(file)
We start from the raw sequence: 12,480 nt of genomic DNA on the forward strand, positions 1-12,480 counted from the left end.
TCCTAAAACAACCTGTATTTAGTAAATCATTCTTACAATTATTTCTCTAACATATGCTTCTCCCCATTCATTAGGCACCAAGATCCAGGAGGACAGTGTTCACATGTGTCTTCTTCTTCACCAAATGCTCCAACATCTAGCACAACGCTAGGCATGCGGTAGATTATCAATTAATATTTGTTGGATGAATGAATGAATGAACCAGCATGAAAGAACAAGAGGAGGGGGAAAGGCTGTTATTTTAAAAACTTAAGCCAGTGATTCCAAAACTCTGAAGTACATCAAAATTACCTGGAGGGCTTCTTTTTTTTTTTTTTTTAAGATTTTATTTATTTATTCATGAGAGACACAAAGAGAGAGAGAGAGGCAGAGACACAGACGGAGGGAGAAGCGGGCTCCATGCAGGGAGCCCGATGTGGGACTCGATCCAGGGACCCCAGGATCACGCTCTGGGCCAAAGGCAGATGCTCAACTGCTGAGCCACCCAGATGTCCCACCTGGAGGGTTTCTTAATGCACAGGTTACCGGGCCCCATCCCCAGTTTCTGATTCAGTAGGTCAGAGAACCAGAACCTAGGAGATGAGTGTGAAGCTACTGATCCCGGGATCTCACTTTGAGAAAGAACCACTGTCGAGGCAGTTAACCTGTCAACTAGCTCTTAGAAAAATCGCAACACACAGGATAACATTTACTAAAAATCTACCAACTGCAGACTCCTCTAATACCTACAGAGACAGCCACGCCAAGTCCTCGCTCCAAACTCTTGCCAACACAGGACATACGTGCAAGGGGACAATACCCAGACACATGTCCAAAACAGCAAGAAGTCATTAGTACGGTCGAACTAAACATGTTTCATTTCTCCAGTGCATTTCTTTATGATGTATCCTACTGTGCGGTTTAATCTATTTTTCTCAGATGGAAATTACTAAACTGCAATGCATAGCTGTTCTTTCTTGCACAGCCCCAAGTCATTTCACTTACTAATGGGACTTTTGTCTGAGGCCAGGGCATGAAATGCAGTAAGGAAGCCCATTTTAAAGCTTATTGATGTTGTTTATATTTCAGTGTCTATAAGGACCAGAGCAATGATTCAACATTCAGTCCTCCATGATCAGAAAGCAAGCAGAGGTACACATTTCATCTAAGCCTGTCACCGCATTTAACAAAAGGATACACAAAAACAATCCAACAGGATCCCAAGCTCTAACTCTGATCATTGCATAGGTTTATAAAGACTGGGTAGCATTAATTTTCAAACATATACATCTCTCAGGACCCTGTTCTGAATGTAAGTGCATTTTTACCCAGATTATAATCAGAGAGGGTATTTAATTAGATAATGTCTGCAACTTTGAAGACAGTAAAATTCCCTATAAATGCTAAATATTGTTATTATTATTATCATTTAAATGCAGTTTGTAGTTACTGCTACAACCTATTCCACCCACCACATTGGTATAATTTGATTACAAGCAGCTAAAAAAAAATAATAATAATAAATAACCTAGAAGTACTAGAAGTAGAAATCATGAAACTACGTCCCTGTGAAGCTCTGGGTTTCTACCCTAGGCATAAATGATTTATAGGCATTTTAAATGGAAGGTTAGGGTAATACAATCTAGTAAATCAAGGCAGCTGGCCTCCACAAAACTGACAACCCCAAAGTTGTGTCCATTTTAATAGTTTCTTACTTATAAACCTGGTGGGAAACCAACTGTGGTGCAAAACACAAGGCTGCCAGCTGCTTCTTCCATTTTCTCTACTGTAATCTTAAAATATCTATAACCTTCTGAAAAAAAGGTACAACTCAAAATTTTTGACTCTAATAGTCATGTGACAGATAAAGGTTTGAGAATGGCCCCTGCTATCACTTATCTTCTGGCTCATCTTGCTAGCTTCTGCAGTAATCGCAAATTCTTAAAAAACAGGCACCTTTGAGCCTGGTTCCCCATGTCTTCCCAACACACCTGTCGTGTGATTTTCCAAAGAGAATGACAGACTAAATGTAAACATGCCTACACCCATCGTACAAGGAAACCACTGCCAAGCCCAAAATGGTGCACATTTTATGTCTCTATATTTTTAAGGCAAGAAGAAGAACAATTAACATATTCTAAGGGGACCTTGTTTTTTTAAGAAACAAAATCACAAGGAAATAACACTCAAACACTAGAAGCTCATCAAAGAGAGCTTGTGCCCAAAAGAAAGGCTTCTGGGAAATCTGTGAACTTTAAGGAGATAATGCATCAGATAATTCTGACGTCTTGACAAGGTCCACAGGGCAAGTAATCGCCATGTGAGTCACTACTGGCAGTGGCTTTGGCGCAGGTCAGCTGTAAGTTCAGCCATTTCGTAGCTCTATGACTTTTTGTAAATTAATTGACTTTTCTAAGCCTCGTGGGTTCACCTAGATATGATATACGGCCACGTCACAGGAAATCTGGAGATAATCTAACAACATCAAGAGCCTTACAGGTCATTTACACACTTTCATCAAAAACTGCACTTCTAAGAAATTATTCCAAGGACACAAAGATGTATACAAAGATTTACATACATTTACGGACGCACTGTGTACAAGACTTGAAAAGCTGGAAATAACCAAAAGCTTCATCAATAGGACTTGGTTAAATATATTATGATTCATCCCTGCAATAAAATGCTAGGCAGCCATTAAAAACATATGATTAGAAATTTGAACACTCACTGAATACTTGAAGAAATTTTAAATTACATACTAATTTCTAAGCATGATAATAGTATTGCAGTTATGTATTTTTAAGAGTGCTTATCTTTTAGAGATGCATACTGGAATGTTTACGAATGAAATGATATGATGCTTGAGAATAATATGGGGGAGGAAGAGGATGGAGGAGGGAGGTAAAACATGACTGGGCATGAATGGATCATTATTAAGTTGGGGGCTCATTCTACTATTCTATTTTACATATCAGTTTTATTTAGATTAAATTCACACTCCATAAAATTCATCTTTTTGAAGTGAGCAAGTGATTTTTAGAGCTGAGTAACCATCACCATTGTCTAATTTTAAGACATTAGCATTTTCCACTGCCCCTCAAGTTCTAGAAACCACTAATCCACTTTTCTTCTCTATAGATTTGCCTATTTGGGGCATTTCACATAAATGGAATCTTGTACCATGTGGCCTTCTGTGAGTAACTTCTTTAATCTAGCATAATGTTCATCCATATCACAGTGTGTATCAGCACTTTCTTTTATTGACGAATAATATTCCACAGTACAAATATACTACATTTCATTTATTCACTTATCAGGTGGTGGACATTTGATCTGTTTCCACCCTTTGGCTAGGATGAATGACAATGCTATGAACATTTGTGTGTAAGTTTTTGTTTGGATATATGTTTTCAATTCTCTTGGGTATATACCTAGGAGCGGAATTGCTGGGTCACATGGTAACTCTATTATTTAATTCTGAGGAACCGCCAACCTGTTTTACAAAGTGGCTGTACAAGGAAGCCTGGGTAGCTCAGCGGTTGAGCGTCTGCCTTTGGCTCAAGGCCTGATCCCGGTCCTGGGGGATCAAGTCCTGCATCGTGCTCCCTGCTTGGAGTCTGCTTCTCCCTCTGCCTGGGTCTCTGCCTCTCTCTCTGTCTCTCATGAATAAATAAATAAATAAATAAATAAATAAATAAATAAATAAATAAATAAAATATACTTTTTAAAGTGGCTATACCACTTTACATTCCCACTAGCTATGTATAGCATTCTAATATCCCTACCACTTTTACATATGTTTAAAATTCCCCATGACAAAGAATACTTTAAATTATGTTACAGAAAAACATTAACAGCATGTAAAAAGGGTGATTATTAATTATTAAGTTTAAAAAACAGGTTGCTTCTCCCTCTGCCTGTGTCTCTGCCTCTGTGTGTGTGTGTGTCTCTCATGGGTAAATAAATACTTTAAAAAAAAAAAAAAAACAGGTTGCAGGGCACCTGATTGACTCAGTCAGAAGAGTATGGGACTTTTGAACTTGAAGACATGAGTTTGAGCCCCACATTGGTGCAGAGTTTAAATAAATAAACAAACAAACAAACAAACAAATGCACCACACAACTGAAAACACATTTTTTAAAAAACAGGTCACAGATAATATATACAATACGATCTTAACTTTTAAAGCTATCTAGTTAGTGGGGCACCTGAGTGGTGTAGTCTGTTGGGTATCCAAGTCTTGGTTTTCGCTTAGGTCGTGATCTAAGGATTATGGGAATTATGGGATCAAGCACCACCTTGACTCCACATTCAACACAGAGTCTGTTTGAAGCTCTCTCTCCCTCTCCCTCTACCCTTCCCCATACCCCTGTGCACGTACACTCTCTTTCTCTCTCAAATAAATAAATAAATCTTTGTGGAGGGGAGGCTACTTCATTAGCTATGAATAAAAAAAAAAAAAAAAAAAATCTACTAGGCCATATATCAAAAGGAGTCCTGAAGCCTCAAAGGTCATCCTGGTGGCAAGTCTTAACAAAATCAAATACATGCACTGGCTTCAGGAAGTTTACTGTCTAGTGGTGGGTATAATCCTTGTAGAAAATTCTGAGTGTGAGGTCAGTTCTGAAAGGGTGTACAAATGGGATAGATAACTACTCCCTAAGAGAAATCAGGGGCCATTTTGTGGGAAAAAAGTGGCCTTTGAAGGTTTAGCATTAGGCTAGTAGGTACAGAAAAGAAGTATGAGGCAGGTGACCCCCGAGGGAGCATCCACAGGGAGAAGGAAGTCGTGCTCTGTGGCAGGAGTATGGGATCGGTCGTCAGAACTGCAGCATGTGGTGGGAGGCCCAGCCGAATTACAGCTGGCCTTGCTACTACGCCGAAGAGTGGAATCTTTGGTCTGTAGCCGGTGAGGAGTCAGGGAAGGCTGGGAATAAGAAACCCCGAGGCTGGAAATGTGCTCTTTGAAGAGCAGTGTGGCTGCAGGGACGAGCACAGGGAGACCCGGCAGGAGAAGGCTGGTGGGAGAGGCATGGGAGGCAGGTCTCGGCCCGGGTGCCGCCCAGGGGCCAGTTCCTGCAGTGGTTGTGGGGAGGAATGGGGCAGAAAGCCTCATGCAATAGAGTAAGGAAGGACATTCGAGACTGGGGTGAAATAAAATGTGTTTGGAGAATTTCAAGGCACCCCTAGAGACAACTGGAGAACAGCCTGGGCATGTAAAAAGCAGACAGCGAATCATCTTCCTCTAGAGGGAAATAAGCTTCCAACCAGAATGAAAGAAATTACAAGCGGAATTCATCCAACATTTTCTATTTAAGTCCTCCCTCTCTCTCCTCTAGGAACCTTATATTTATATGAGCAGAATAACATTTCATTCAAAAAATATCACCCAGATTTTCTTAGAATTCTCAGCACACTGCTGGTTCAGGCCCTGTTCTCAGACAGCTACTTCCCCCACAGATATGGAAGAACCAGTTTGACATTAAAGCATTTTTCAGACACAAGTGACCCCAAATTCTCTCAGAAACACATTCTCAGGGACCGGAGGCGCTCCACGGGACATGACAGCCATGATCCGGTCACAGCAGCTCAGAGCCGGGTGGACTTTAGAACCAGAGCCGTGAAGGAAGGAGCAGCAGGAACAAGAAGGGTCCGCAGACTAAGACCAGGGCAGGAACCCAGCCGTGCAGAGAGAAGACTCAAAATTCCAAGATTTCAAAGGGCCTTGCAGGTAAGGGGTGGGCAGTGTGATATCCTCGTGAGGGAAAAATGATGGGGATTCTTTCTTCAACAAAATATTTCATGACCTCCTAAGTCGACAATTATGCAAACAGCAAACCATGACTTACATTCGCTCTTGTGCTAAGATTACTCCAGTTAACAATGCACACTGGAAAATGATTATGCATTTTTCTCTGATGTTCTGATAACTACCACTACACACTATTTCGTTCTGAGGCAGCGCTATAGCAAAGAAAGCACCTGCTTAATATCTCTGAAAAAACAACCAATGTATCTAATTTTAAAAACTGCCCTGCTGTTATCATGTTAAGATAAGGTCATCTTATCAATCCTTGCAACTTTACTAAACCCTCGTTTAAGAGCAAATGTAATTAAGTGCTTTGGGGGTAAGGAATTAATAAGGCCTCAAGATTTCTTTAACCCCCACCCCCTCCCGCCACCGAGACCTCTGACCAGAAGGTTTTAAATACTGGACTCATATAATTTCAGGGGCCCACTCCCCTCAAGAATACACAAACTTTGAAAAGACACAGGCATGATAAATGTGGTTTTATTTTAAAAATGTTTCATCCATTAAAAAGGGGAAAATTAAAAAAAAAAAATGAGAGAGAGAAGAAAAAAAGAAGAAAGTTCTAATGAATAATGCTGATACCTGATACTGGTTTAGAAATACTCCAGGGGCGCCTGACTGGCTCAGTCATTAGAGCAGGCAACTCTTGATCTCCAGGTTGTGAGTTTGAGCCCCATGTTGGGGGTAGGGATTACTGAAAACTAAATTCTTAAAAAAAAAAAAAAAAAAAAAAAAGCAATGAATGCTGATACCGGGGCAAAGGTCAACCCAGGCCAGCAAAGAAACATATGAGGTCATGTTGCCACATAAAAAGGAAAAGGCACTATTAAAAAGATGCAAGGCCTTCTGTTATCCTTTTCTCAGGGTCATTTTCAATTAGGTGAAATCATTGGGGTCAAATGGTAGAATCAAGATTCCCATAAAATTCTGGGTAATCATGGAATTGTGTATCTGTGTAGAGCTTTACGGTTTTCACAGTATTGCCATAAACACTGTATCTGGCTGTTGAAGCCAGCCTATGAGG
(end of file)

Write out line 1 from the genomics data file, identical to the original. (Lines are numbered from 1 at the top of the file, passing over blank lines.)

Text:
We start from the raw sequence: 12,480 nt of genomic DNA on the forward strand, positions 1-12,480 counted from the left end.